That's what your mechanic has to diagnose. The problem here is either code could be caused by something that caused the other code to set. Uhm, ... What I mean is you could have a code 304, cylinder four misfire due to a lean condition, or you could have a code 171 lean condition due to the excess unburned oxygen caused by a misfire.
You might start by looking for a vacuum leak. That could set the lean code. All cars except Chrysler products use a mass air flow sensor to measure the weight of the incoming air. If any air sneaks in that doesn't go through that sensor, the Engine Computer won't know about it and it won't include that in its fuel metering calculations. You won't get enough fuel and may experience a hesitation or stumble. That can cause a lean condition to be detected.
Your mechanic would approach this by watching the oxygen sensors' readings on a scanner, then introducing an artificial lean condition by removing a vacuum hose momentarily, then by introducing an artificial rich condition by removing the vacuum hose to the fuel pressure regulator, if your engine uses one, and plugging it, or by spraying in propane from a small bottle. He will watch the oxygen sensors to see if they respond properly.
By the way, be sure there are no air leaks in the fresh air tube between the mass air flow sensor and the throttle body.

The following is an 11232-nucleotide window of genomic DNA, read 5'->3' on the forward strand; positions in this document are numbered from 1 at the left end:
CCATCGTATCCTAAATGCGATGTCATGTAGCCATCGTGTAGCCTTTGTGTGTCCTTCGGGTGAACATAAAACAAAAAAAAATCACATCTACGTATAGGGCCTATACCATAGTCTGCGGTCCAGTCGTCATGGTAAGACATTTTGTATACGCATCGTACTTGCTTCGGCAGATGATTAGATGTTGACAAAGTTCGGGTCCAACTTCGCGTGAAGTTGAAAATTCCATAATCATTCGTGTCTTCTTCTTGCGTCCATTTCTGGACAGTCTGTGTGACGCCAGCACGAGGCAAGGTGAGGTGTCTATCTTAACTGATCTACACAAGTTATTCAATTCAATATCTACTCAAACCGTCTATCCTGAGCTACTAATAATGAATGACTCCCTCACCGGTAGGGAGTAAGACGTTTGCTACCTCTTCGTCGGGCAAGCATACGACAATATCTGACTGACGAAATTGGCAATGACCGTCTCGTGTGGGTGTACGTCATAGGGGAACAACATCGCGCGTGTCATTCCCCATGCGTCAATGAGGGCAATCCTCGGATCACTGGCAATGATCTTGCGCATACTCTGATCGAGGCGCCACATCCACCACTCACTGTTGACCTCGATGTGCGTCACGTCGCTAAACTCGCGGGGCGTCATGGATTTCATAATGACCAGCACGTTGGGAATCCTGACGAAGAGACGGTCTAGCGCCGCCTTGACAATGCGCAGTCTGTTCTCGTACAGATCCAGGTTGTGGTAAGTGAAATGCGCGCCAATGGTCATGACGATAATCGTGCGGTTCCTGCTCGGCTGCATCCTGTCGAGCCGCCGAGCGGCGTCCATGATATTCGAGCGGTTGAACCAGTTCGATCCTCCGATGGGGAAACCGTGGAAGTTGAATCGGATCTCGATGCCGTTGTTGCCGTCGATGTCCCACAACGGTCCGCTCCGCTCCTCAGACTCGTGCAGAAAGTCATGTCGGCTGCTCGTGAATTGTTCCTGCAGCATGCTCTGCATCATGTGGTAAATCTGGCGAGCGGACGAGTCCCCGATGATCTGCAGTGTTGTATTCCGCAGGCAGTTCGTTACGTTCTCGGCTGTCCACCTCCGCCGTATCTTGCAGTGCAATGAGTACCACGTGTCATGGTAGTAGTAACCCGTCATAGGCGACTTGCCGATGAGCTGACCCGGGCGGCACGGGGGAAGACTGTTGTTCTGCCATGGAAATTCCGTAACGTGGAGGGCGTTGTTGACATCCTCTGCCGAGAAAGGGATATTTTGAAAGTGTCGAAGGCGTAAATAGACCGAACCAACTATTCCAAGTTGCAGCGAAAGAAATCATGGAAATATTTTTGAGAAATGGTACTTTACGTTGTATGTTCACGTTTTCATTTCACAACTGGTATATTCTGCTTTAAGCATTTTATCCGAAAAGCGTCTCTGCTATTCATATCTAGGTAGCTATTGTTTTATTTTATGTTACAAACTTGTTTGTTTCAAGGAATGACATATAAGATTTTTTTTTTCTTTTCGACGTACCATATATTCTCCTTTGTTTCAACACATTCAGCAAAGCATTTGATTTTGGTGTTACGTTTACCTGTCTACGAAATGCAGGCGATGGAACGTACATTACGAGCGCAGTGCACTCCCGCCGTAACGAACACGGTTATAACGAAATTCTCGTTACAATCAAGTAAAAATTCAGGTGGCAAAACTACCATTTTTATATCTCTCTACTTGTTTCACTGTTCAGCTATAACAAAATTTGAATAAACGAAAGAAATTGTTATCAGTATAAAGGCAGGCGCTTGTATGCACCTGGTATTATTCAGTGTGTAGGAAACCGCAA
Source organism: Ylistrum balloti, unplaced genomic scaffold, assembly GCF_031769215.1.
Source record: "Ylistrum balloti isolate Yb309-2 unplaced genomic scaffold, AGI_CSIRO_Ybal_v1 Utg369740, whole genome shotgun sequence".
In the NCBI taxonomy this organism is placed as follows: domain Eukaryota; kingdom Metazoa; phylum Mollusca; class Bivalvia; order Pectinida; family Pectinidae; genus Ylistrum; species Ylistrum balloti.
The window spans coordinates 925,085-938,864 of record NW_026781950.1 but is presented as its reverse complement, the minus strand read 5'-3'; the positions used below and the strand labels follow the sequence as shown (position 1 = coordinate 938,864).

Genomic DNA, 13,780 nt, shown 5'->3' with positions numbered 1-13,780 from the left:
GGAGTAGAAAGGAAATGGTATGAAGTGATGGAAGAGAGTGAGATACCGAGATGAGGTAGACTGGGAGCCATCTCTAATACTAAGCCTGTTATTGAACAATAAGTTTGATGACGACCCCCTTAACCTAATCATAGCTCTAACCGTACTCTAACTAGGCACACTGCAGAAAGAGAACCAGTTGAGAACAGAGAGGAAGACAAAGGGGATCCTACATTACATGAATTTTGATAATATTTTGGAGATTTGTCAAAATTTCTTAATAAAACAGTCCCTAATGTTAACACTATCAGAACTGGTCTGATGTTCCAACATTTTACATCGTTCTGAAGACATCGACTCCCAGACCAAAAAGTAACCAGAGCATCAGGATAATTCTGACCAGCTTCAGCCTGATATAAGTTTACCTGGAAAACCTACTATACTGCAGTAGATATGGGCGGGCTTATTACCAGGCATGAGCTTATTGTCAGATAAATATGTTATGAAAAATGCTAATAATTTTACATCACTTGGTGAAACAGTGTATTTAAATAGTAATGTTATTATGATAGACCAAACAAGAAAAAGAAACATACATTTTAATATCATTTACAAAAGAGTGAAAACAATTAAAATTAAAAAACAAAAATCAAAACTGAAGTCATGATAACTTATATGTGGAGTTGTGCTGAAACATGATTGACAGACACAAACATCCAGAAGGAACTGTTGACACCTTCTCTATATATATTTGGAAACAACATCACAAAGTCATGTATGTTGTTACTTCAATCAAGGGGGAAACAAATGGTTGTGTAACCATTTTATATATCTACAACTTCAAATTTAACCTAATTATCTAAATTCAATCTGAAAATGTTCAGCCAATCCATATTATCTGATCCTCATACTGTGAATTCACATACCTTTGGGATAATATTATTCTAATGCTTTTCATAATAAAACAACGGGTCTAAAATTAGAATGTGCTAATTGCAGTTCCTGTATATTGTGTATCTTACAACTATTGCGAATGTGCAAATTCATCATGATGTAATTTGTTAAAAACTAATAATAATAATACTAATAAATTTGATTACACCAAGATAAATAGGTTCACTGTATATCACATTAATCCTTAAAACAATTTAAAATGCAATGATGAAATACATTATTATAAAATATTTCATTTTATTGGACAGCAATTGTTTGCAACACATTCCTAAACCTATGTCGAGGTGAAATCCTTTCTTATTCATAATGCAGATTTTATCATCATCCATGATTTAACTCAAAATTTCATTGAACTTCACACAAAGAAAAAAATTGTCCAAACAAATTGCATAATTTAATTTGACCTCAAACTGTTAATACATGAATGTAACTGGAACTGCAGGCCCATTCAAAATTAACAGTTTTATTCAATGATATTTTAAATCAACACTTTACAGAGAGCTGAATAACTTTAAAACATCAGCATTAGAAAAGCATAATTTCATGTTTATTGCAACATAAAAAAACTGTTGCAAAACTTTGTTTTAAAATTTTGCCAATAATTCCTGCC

For the misfire, you need fuel and air, spark, compression, and the proper timing for each event. Timing isn't likely to be an issue because that would affect all the cylinders equally. Low compression is a possibility at the mileage you listed. You won't feel it yet if it isn't real low, but that can cause enough of a misfire for the computer to detect. For fuel, you can switch the injectors between cylinder four and one other one, erase the fault code, then drive the car and see if a code sets for cylinder four again or the one you moved the injector to.
For spark, there's an even chance a new spark plug can cause a problem. The gap can be wrong. It could be the wrong type of spark plug. Or, as one corporate trainer used to say, "we not only sell you new parts, we sell them to you pre-broken".
We recently had someone here with a Toyota with the same fault codes and theirs turned out to be a loose new spark plug. During the intake stroke air got sucked in that resulted in extra unburned oxygen going into the exhaust where it got detected as the lean condition. He never felt the misfire but there was a code for that too.
Sunday, March 15th, 2015 AT 12:03 AM